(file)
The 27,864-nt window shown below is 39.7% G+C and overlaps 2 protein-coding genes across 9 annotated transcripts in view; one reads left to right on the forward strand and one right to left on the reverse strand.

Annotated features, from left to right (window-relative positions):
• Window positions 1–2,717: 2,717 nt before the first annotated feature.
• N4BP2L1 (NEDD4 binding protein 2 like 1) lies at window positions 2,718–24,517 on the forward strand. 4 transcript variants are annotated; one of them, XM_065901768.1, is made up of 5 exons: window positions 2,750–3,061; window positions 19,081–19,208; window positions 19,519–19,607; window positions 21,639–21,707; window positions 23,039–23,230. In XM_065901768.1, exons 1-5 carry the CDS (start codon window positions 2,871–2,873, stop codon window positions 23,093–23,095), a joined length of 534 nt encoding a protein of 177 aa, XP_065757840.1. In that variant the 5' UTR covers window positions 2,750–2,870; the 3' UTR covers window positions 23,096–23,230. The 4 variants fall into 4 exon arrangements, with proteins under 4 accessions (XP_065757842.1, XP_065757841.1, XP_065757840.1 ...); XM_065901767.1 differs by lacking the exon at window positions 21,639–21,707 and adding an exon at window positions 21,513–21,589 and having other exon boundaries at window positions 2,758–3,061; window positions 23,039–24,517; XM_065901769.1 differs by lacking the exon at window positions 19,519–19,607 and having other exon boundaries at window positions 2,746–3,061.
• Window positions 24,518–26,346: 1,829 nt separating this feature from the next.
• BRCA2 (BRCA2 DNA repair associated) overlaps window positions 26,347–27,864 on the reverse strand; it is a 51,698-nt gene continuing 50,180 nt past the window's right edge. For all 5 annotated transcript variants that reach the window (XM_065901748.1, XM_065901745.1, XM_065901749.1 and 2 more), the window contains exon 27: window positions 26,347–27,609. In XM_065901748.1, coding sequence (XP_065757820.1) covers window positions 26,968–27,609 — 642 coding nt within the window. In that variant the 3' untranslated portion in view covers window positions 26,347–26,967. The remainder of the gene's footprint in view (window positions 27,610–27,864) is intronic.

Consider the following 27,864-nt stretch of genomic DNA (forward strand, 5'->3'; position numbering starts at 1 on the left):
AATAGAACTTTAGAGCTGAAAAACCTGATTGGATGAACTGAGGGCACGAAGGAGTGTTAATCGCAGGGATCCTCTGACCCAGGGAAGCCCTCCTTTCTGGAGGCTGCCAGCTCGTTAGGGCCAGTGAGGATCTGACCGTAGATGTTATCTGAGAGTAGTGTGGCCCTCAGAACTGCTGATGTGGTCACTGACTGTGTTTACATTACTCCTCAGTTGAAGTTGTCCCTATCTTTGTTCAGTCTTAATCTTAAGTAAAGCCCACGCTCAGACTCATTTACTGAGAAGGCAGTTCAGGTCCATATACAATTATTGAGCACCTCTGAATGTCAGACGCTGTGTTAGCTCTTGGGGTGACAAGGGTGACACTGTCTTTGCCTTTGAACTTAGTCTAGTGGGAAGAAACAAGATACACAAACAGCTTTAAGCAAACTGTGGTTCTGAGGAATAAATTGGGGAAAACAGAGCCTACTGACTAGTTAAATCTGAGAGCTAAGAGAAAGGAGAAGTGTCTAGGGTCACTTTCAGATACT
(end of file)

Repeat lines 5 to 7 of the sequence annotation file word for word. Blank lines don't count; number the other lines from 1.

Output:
• Window positions 24,518–26,346: 1,829 nt separating this feature from the next.
• BRCA2 (BRCA2 DNA repair associated) overlaps window positions 26,347–27,864 on the reverse strand; it is a 51,698-nt gene continuing 50,180 nt past the window's right edge. For all 5 annotated transcript variants that reach the window (XM_065901748.1, XM_065901745.1, XM_065901749.1 and 2 more), the window contains exon 27: window positions 26,347–27,609. In XM_065901748.1, coding sequence (XP_065757820.1) covers window positions 26,968–27,609 — 642 coding nt within the window. In that variant the 3' untranslated portion in view covers window positions 26,347–26,967. The remainder of the gene's footprint in view (window positions 27,610–27,864) is intronic.

Consider the following 27,864-nt stretch of genomic DNA (forward strand, 5'->3'; position numbering starts at 1 on the left):